Tuesday, November 4, 2008

Lessons for Barack

"To residents like Bradley and Mack, COO seems like the latest in decades of all-talk-no-follow-through plans to overhaul the city's southeastern neighborhoods — longtime victims of blight, unemployment, illiteracy, and crime."

Ryan Blitstein, The Fix Isn't In, San Francisco Weekly, August 2, 2006.

Someone was skeptical about Communities of Opportunity two years before the Management Audit by the San Francisco Budget Analyst released in October 2008. See my posting: CCI Failure. The Obama administration should look closely at this experience before launching its Promise Neighborhoods initiative.

"The 2006 Plan states that Communities of Opportunity will "manage change dynamically by quantifiable outcomes; expand successful approaches, stop failed ones, and introduce new evidence-based approaches," and the 2008 Plan highlights the need to track program engagement in the short term while evaluating progress toward long term goals."

San Francisco Budget Analyst, Management Audit of Communities of Opportunity, October 15, 2008

"When you are working with meta-indicators such as poverty and are working across a diverse set of interventions in every field that touches family's life a specific causal relationship between any one action and the overall impact is impossible to define -- just as the City holds itself accountable for the overall outcomes for our families but does not attempt to create a single framework that connects every effort of every department into a model that shows cause and effect linkages throughout."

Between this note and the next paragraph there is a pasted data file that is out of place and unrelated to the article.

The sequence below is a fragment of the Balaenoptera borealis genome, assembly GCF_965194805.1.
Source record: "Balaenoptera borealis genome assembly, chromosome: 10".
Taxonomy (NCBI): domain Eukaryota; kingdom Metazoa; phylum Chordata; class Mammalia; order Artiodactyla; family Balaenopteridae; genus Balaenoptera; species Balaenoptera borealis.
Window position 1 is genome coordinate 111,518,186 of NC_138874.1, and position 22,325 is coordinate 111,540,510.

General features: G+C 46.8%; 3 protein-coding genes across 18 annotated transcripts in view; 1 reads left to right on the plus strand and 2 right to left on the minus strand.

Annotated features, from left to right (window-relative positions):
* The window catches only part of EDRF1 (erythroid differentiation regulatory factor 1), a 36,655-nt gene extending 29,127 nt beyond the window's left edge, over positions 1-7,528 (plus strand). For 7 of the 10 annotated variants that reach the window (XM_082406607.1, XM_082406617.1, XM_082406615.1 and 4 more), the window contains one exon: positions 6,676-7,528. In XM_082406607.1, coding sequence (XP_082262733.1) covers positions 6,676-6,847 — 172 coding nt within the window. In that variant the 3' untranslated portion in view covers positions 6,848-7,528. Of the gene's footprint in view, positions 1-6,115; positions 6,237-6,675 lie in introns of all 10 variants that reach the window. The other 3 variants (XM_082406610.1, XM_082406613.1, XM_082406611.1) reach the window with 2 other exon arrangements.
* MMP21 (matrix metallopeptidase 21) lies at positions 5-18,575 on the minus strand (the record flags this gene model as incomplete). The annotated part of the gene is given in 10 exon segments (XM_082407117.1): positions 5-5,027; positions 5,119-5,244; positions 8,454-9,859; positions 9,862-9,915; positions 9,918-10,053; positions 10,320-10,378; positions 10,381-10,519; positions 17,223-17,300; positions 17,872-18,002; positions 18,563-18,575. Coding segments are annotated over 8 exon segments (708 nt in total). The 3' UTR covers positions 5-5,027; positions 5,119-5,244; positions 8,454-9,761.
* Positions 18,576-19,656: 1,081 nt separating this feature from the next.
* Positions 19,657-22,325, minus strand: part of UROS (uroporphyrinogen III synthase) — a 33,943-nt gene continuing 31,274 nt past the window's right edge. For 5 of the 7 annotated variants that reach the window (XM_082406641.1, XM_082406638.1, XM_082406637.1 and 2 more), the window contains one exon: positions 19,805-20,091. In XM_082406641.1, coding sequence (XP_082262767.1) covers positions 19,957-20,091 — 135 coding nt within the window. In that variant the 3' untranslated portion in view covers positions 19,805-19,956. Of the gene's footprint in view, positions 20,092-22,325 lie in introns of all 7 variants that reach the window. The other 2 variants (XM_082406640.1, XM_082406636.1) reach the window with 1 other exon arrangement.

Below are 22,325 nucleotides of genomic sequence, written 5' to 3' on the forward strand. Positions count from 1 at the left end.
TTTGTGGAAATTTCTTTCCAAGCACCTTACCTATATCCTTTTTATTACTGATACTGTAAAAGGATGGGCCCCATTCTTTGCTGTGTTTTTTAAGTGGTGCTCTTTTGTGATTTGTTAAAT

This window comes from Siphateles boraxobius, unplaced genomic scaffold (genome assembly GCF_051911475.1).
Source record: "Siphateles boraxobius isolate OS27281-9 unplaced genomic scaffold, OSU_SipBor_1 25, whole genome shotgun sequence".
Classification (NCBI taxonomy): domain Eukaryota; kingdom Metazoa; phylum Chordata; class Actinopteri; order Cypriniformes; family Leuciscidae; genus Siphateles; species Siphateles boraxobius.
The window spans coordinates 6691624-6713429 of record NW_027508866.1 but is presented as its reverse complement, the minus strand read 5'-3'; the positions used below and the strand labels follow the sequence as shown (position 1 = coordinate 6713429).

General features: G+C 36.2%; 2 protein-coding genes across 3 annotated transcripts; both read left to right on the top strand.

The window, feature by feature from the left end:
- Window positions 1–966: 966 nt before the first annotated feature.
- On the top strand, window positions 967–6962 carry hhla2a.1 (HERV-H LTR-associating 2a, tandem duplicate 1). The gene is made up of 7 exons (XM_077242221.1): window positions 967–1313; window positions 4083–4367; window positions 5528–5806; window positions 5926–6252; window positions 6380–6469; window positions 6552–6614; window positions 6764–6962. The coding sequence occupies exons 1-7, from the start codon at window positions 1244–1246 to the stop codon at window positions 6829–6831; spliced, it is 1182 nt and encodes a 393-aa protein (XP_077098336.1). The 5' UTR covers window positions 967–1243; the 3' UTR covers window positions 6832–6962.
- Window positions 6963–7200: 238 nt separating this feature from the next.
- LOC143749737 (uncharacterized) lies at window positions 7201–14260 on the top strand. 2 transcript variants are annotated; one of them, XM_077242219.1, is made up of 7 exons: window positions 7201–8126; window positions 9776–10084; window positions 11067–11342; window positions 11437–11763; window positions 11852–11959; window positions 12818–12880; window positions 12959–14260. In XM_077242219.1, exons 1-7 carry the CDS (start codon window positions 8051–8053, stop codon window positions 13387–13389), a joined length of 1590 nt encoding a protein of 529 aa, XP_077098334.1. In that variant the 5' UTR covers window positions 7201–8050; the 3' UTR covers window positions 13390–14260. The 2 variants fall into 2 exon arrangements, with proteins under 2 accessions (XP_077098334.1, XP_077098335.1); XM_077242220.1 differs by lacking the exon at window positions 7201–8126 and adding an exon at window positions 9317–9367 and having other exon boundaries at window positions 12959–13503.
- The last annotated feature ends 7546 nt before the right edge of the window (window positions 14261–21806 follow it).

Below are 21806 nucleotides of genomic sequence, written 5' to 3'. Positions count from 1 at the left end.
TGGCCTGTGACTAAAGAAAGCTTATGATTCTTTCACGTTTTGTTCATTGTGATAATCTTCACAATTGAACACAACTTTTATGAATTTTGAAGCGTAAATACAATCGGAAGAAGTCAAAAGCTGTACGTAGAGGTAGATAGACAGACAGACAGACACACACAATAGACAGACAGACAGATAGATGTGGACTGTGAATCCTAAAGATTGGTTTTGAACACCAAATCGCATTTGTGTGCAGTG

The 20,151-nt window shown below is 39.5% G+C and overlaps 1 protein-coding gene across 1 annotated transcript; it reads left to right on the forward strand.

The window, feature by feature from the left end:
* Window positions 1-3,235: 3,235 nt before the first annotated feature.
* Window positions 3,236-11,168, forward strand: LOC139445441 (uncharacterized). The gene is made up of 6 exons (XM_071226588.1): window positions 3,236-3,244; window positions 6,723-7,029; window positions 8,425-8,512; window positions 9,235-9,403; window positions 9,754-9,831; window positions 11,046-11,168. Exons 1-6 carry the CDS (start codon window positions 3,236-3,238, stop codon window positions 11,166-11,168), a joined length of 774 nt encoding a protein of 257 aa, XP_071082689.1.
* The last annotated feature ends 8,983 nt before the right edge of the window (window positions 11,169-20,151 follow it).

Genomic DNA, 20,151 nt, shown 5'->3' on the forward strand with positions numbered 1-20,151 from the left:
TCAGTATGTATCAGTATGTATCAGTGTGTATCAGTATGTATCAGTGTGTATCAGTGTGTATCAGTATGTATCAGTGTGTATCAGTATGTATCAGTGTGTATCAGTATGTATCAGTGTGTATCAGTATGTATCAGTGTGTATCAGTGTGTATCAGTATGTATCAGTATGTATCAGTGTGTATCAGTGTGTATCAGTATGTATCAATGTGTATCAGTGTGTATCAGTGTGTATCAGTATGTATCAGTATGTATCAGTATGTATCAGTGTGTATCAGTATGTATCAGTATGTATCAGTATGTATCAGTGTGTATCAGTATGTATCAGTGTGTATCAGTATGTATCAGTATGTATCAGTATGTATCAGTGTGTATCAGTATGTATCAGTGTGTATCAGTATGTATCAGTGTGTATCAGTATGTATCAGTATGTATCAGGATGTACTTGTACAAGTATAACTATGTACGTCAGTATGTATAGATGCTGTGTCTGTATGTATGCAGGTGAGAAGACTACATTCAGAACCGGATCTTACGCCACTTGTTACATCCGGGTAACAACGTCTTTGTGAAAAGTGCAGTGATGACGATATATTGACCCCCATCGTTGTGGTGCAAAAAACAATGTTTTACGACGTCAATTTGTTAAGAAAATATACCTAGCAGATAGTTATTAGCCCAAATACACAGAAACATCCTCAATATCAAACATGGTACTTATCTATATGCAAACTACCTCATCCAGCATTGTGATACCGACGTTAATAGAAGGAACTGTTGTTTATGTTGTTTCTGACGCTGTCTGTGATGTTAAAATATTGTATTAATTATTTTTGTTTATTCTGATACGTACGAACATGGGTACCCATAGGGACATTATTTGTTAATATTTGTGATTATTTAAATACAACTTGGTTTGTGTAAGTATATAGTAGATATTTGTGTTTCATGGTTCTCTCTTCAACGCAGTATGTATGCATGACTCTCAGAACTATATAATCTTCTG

Director of Communities of Opportunity's Written Response to the Management Audit of Communities of Opportunity, October 15, 2008.

Yet COO committed to assist half of the families move to "fiscal stability with income more than 185 percent of the federal poverty level by 2011, or within five years of the 2006 implementation plan. The Audit found that few families had progressed and many interventions were still in the planning stages.

What's striking is that two years of implementation is barely enough time to fail. CCIs take decades -- almost an impossible incubation space with government in charge. Is this the time for the real plan to be developed?

The problem of time is compounded by the scope of COO. In Nonprofit Leadership I report on the common mistake of "Swinging for the Home Run." I remember a famous former mayor counseling the COO planning group, and its venture philanthropy consultant, Bridgespan, to take the field with a sweeping vision. Was there enough time to build it up the organic way with developers breathing down everybody's necks? Maybe the housing and economic downturn can be an asset in this regard.

Managing CCIs is not something local government does well. Look at Empowerment Zones. Expectations and politics trip the best-laid plans. And watch out when plans call for resident-driven and cross-system coordination in the same breath.

And with a big, bold goal you can't fudge on how to measure progress.

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